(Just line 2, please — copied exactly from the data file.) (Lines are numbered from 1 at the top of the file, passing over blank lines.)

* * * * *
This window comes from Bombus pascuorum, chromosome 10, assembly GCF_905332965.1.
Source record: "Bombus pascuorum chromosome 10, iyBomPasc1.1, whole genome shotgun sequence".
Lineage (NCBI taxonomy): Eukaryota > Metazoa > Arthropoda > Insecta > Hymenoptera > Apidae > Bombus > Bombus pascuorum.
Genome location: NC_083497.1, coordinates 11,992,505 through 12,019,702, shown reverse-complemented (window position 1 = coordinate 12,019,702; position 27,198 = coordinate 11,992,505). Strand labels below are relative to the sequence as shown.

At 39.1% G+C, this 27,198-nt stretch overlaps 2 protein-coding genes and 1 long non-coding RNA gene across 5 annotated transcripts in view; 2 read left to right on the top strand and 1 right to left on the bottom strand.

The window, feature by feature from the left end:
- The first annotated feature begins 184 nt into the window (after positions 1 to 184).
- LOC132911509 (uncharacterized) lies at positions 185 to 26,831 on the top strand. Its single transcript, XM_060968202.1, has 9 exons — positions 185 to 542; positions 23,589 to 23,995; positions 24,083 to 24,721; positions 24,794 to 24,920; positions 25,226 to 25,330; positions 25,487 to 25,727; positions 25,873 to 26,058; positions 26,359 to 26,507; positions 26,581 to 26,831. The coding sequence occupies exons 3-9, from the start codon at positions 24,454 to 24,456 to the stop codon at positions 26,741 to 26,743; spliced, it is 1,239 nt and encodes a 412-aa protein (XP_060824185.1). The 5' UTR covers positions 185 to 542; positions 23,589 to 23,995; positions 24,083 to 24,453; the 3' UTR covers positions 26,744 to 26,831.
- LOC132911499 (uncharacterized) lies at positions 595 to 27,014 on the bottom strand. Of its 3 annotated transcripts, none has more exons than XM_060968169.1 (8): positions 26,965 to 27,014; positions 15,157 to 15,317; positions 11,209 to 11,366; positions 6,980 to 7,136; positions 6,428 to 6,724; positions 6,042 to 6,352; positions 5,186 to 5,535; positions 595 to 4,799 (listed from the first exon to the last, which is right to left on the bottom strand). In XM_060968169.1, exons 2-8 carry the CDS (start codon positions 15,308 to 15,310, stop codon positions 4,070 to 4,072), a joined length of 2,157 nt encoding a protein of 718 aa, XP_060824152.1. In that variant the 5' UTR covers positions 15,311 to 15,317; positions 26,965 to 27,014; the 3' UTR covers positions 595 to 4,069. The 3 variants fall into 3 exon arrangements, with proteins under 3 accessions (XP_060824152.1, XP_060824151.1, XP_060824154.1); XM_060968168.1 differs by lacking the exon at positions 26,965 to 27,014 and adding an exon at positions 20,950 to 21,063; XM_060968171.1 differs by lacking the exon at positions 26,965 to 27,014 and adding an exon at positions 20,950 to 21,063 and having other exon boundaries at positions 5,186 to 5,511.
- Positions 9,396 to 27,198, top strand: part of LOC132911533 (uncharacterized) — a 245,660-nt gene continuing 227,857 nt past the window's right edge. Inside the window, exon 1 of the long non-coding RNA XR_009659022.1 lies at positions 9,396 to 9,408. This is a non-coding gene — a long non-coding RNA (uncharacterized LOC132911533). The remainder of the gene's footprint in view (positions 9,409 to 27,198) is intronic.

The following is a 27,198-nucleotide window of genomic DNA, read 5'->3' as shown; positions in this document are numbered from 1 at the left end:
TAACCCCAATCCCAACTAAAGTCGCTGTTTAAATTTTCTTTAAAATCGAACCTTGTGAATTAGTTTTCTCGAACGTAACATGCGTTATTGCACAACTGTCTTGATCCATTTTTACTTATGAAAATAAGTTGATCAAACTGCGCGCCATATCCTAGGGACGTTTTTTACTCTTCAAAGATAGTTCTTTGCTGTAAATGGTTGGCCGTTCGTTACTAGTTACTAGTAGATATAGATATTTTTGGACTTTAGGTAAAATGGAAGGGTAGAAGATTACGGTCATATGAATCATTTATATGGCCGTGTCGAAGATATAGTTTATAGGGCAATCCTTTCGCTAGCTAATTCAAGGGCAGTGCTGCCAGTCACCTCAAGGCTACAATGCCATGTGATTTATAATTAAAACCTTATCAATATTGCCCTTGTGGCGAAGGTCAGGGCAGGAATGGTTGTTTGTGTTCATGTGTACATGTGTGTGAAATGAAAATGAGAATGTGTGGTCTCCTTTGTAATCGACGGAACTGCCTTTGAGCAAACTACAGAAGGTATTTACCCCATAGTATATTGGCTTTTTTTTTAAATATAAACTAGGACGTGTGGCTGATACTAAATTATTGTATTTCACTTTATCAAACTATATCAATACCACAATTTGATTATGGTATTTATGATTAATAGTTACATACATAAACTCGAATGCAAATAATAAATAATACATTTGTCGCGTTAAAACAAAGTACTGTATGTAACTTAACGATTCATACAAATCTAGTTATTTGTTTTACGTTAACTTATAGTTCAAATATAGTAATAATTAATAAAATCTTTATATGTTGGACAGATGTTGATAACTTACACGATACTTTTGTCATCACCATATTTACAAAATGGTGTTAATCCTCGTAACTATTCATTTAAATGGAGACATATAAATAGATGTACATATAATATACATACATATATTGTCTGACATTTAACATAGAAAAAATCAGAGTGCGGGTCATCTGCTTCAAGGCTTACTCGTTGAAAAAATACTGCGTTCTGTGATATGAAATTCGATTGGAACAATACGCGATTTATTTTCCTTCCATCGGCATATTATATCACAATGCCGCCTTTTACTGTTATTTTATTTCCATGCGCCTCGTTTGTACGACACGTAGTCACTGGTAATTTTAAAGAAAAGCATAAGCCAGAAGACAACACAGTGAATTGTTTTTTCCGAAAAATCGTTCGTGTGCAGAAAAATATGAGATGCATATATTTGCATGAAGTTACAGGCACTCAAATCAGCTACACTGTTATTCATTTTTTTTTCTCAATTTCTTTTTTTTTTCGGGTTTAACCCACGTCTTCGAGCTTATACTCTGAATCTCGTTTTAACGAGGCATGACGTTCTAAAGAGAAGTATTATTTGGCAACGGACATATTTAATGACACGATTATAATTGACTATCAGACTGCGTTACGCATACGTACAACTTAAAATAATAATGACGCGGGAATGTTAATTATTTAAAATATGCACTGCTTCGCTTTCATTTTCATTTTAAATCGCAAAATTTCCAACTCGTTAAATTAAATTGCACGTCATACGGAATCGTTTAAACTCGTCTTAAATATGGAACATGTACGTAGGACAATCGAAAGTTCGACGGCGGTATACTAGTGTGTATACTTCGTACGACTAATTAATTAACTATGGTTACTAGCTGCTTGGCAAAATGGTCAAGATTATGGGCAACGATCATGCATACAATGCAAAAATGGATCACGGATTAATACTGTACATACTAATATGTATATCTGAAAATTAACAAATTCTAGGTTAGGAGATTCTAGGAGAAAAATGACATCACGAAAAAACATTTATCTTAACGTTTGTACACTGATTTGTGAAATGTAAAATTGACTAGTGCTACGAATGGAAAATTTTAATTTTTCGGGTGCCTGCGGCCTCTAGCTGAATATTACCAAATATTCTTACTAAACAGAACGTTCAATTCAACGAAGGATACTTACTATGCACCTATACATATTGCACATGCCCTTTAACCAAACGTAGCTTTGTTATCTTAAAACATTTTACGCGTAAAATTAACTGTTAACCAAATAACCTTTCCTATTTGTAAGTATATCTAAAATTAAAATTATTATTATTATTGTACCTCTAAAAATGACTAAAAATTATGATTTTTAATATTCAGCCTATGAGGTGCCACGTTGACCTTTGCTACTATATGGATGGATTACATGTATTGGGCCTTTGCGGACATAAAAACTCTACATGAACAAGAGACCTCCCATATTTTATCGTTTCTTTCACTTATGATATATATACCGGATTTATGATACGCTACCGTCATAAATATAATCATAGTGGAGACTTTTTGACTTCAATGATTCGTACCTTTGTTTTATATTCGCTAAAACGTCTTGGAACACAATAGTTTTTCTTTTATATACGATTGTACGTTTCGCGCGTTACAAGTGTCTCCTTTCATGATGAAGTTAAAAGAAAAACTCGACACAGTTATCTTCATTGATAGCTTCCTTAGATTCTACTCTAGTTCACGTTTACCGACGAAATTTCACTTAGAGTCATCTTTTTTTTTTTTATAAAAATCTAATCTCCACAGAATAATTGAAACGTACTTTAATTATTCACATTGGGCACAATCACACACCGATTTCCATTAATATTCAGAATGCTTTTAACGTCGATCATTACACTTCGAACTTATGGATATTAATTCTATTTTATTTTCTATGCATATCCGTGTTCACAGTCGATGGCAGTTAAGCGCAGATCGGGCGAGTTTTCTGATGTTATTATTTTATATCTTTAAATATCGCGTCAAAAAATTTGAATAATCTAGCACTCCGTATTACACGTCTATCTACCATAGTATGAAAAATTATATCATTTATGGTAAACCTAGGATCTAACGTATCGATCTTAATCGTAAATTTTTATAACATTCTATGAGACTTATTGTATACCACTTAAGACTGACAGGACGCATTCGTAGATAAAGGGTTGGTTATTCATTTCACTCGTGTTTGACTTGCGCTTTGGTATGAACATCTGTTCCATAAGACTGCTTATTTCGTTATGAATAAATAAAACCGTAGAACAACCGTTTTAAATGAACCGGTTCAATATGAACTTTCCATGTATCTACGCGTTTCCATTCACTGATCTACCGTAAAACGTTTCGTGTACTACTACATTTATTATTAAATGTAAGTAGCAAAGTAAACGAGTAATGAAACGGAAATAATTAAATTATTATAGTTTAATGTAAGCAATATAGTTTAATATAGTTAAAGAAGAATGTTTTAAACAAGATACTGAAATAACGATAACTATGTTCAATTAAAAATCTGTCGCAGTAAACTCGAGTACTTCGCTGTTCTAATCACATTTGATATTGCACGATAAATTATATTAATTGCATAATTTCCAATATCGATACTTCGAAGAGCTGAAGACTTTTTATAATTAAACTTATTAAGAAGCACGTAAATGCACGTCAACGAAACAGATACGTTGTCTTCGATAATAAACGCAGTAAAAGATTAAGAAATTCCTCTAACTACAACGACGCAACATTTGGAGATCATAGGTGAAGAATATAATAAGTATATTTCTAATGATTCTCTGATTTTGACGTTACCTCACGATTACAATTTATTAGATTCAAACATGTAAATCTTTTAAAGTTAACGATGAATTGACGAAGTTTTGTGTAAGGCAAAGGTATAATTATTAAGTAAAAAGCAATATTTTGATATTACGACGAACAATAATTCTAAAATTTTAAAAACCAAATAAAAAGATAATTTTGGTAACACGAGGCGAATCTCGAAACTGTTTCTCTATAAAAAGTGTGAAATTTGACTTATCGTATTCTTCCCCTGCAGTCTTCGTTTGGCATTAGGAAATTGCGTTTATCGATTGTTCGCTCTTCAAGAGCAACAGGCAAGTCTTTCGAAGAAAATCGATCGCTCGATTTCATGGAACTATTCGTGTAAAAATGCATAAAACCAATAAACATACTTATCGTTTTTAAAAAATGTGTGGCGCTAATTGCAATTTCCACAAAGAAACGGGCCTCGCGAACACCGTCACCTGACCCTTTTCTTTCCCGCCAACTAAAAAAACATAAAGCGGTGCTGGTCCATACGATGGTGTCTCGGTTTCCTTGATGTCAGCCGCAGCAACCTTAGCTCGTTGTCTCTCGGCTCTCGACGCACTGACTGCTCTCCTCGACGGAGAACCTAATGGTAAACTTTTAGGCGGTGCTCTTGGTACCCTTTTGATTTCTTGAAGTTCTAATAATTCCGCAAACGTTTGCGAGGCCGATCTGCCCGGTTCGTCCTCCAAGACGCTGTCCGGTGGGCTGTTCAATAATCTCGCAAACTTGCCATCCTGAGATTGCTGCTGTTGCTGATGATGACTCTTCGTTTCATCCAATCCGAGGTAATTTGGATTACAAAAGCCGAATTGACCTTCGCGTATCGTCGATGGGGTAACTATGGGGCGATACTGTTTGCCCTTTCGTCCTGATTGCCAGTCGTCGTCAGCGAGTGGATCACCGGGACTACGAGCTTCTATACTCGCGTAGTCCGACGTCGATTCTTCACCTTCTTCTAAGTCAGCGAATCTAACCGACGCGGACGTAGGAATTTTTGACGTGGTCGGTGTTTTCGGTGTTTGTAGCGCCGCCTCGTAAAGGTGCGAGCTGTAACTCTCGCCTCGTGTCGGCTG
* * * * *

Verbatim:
Source record: "Bombus pascuorum chromosome 10, iyBomPasc1.1, whole genome shotgun sequence".